Family violence prevention research - 2022 highlights

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Professor Hegarty and patient
Professor Hegarty consults an antenatal patient
Understanding the stigma of family, domestic and sexual violence

Researchers: Dr Surriya Baloch, Professor Kelsey Hegarty, Dr Elizabeth McLindon

Healthcare providers are in a unique position to identify and respond to family, domestic and sexual violence faced by South Asian women, but they confront many barriers.

These barriers include a lack of understanding about the culture, social context and perspectives of their South Asian women patients.

Family, domestic and sexual violence is often considered a private issue by victims, who fear judgement, shame and family dishonour if they reveal abuse when they access healthcare.

The Women’s conducted a series of eight studies that included 229 doctors, nurses, midwives, medical students and health workers from Pakistan, India and Sri Lanka, using medical databases that generated 6,685 results.

The research aimed to identify strategies for reducing family, domestic and sexual violence and improving the health and wellbeing of South Asian women living in Australia and South Asia (Pakistan, India, Bangladesh, Nepal, Bhutan, Sri Lanka and Maldives).

Lead Researcher Dr Surriya Baloch said the qualitative research underlined the risks to personal safety faced by healthcare providers who intervene in South Asian family, domestic and sexual violence cases.

Some revealed they had been targeted by survivor families.

“The study provides us with an understanding of the complexity of sociocultural factors associated with identification and response to family, domestic and sexual violence against these women,” Dr Baloch said.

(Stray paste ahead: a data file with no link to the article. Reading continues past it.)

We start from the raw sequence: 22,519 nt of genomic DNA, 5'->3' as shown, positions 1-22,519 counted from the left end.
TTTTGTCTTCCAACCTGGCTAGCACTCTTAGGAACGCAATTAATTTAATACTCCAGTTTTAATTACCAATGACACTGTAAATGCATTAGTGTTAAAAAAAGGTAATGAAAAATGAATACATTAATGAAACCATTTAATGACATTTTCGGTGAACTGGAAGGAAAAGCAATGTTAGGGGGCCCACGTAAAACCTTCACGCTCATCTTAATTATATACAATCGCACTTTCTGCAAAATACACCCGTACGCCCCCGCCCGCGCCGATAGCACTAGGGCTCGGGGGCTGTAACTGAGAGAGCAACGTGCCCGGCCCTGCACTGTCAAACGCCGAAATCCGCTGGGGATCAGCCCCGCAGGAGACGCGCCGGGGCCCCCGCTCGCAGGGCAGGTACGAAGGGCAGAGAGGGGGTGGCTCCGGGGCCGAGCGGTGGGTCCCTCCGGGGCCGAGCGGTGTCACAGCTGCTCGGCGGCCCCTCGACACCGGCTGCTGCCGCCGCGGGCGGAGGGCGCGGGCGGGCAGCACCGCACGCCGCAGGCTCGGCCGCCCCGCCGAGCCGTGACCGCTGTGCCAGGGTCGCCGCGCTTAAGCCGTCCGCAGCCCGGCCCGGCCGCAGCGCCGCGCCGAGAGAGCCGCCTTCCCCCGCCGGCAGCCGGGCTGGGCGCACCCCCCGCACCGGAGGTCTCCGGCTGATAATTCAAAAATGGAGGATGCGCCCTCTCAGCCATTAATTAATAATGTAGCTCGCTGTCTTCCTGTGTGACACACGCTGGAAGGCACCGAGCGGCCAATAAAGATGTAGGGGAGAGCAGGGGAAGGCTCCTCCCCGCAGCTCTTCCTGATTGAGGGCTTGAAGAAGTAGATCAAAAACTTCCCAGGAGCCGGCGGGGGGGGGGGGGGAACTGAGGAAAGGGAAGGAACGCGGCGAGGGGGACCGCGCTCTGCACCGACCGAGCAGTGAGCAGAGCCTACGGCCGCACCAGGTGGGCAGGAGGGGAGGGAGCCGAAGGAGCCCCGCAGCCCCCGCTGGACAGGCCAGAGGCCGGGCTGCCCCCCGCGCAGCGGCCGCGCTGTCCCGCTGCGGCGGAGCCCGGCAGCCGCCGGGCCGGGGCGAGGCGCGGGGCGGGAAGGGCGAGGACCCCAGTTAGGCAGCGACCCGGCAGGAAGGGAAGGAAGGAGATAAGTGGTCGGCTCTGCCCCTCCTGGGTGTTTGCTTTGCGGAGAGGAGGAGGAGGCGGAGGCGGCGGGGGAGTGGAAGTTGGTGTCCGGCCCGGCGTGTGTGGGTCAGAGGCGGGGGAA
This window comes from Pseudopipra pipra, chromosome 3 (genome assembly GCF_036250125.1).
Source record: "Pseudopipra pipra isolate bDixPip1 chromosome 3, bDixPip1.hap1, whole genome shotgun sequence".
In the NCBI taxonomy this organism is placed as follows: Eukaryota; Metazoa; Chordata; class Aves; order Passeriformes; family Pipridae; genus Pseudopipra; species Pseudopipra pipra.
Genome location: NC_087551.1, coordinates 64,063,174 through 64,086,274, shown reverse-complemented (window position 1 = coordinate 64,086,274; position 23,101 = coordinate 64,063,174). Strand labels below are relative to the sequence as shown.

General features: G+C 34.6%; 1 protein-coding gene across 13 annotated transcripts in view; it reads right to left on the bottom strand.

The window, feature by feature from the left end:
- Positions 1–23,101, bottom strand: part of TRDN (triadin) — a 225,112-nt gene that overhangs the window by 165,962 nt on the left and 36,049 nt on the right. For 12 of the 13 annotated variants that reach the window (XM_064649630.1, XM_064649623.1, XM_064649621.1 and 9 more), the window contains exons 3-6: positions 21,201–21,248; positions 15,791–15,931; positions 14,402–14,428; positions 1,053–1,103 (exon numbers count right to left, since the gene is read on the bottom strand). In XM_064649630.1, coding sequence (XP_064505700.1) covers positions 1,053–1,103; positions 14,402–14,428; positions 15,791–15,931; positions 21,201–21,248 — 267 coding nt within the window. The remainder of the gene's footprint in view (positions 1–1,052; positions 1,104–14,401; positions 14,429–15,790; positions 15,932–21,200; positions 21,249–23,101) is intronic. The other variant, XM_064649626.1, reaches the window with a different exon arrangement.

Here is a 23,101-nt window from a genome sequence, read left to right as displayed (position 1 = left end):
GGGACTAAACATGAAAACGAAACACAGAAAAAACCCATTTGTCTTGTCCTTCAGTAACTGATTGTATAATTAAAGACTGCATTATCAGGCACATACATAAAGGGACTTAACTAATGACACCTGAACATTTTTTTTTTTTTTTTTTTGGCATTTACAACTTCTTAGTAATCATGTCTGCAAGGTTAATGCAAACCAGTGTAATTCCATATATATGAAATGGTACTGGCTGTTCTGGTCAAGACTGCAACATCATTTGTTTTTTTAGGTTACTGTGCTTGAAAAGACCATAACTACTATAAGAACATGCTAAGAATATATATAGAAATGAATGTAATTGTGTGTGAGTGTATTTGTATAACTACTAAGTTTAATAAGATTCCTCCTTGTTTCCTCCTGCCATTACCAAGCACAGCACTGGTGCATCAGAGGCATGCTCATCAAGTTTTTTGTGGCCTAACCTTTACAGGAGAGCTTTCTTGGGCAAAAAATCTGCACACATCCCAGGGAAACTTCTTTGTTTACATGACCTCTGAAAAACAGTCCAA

Professor Hegarty said the stigma associated with abuse can often mask family, domestic and sexual violence, but “antenatal healthcare workers in particular are vital in identifying and supporting survivors”.

“Our research will help to find innovative solutions for strengthening antenatal screening for family violence,” Professor Hegarty said.

A second systematic review is underway. It has found that South Asian family, domestic and sexual violence survivors want to be understood by their healthcare providers so they can seek help.

Understanding family violence among health professionals: health implications and polyvictimisation experiences

Researchers: Dr Elizabeth McLindon, Professor Kelsey Hegarty, A/Professor Kristin Diemer

Family, domestic and sexual violence is a major health and social issue in Australia. It affects people of all ages and walks of life, predominantly women and children, and is associated with a range of harms.

Nurses and midwives are often on the frontlines responding to family, domestic and sexual violence and trauma, but as a gendered profession they are also at risk of experiencing it themselves.

The Australian Nursing and Midwifery Federation (Victorian Branch) awarded a grant to Centre for Family Violence Prevention researchers for a study involving 11,451 Victorian nurses, midwives and carers.

A cross-sectional survey investigated the prevalence and impacts of family, domestic and sexual violence.

You can read the study reports on the Centre of Research Excellence Safer Families website: The Health, Wellbeing & Relationships project.

“Our survey found that family violence, including child abuse and intimate partner violence, was common in the lives of nurse participants,” Lead Researcher Dr Elizabeth McLindon said.

“Furthermore, on every measure of health and wellbeing, survivor nurse participants reported worse health than their colleagues who had not experienced violence.”

The survey indicated that family, domestic and sexual violence had affected survivor participants at work in several ways – including having to take leave; working while injured, distracted or unwell; and in some cases being abused while at work.

“This research indicates the importance of greater awareness about the prevalence and impact of family violence against nurses and midwives and the need to strengthen resources and supports in the workplace for survivors,” Dr McLindon said.